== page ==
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372 SELECTED CASE STUDIES Administration (FDA) and the U. S. Department of Agriculture (USDA)- required additional information from the proponent; until they were sat- isfied, they could withhold registration (USDA) or a tolerance (FDA). However, a proponent could obtain a "protest registration," shifting the burden of proof from the proponent to the government, which had to disprove the proponent's claim. Furthermore, during this period, few on the staff of the pesticide registration office were knowledgeable about fish and wildlife. Little concern for ecological problems of any kind was evident in the regulatory agencies. Scientists were little better prepared to deal with the problems posed by DDT. Toxicologists believed that acute toxic effects of the chemicals were the central issues of concern and that the metabolism of toxic sub- stances invariably resulted in decreased toxicity. The possibility that me- tabolites of DDT might be as toxic as or even more toxic than DDT itself was not considered initially. Ecological investigations were similarly narrow. At first, ecologists concentrated their attention on field observations of areas that had been directly treated with DDT. These studies revealed much about acute tox- icity of DDT to different organisms and rates of recolonization of treated areas. But ecologists were not prepared for the striking phenomena of movement of DDT far from the sites of its application or for the remarkable bioconcentration of DDT that resulted in reproductive failure of top car- nivores. These ideas are now generally accepted, but in the late 1940s and l950s were not. As a result, the first data indicating that DDT was globally distributed and that concentrations were extremely high in the tissues of organisms high on food chains were not believed. The history of research to determine the results of the massive use of DDT and of how those results were achieved reveals strikingly how the state of science at any time constrains the questions that are likely to be asked and the range of answers that are considered reasonable. Had con- cepts of the trophic-dynamic organization of ecological communities been developed before 1950, progress in understanding the roots of the problems caused by DDT might have been much more rapid. Lindemann (1942) had published his pioneering paper on trophic-dynamic ecology, but this perspective had yet to become a part of the thinking patterns of ecologists at the end of World War II. Indeed, as this case study demonstrates, efforts to determine the causes of the effects of DDT were a major stimulus to the development of this field of ecology. Persistence of organic chemicals in their original form, or as toxic metabolites, is now routinely measured as an indicator of likelihood of ecological effects. Bioaccumulation of lipid-soluble chemicals to 104 or 1Os times the concentrations present in the physical environment is now expected as a normal part of food-chain

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ENVIRONMENTAL EFFECTS OF DDT 373 dynamics. Spread of materials far beyond the sites of their application is now considered characteristic of many chemicals in ecological systems. Toxicology has likewise been influenced by research on the effects of DDT. That metabolites of toxins can be toxic is now commonly accepted. Efforts are no longer directed exclusively or even primarily to determining lethal doses of toxins. Much more attention is now paid to sublethal effects that might affect behavior, survival, and population dynamics, because investigators recognize that severe decreases in animal populations can occur in nature without massive direct mortality of adults. As a result, although it can be argued that one "DDT" was inevitable, it is equally clear that another "DDT" would be inexcusable. Striking though these advances are, it is clear that the basic problems encountered in dealing with DDT can express themselves in the future. Metabolites, transport, and bioaccumulation are now routinely investi- gated, but we still know almost nothing about the effects of toxicants in mixtures. Nearly all toxicity studies still deal with chemicals one at a time. In nature, however, organisms encounter potentially toxic chemicals in complex mixtures. How these chemicals interact in the environment and in the bodies of animals to produce different and unexpected effects is still generally unknown. As long as this is true, effects that are unex- pected and difficult to believe or explain are likely. The general recognition that complex mixtures of toxicants require concerted efforts means that the speed with which scientists and regulators can respond to the surprises of the future should be greater than was the case with DDT. Nonetheless, the major lesson of the DDT story would be lost if it did not heighten our awareness of the current state of ignorance about important processes that affect the responses of individual organisms, populations, and ecological communities to toxic materials introduced into the environment. The real basis for banning of DDT was its ecological effects, rather than its effects on human health. Even today, the evidence on human health effects of DDT is inconclusive, whereas the data on adverse eco- logical effects are vast and convincing. Also, the decision to ban DDT, rather than to restrict its use, was based on the conclusion that there was no way to control its movement once it was released into the environment. The decision was made more palatable politically by the rapid evolution of resistance to DDT among crop pests. It is doubtful that the ban would have been proposed or sustained if DDT had not decreased substantially in its effectiveness as a result of evolved resistance. The agreement to allow continued manufacture of high-grade DDT for export for use in public health vector control programs also made the ban politically more acceptable. The assessment of the environmental effects of DDT is a good example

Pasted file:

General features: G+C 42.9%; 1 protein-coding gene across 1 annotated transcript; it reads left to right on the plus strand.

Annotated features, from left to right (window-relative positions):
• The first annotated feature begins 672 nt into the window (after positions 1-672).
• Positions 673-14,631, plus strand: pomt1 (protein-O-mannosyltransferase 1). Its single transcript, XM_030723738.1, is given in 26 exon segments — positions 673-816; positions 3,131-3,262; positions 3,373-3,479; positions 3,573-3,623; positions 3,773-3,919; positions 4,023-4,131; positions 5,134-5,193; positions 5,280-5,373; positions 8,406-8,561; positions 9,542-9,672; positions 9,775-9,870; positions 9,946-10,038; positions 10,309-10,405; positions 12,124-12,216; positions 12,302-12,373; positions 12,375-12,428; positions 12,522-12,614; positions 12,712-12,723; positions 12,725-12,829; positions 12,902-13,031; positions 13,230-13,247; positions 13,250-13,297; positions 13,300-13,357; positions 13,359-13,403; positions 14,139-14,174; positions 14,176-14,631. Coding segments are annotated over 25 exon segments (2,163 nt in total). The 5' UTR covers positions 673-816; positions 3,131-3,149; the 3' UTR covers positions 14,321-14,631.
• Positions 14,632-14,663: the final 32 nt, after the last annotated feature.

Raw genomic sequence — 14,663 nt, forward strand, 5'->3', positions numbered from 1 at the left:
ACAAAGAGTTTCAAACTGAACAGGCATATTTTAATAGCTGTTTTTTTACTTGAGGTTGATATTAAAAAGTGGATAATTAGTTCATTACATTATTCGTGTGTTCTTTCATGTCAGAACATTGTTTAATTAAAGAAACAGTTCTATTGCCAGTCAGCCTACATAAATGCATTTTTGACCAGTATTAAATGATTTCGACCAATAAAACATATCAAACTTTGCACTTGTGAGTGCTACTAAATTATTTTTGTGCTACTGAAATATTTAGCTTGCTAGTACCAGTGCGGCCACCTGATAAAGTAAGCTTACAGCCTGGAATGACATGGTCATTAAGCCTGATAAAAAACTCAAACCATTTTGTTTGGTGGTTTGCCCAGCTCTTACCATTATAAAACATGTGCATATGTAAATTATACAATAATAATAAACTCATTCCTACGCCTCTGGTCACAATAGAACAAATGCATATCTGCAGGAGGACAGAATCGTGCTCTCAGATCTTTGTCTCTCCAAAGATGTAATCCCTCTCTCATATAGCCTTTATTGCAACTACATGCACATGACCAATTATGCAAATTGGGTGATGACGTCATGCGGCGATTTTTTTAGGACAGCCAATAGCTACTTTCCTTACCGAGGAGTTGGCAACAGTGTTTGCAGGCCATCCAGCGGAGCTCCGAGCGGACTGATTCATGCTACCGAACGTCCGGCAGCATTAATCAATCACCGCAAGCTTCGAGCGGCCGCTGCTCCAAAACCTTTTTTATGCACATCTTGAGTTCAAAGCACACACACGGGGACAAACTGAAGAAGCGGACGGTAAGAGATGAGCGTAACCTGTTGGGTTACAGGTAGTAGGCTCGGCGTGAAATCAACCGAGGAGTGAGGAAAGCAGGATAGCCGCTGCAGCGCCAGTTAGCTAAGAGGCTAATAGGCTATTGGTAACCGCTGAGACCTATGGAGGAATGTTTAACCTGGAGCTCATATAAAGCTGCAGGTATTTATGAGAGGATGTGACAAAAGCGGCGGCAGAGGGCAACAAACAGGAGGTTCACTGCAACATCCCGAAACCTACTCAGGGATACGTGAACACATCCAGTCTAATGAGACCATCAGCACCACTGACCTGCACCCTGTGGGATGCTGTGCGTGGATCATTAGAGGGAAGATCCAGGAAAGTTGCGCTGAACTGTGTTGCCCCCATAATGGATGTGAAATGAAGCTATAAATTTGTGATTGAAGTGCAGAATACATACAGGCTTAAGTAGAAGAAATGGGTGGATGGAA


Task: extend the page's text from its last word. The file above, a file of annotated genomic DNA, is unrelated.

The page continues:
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374 of the interplay between laboratory analyses, field tests, and conceptual developments in both ecology and toxicology. The constraints imposed by the state of both sciences are clear in retrospect. We hope that our awareness of those limits and of the deficiencies in knowledge will make scientists and regulators more alert to evidence that does not fit into our current picture of how the world works. Reference Lindemann, R. L. 1942. The trophic-dynamic concept of ecology. Ecology 23:399-418. SELECTED CASE STUDIES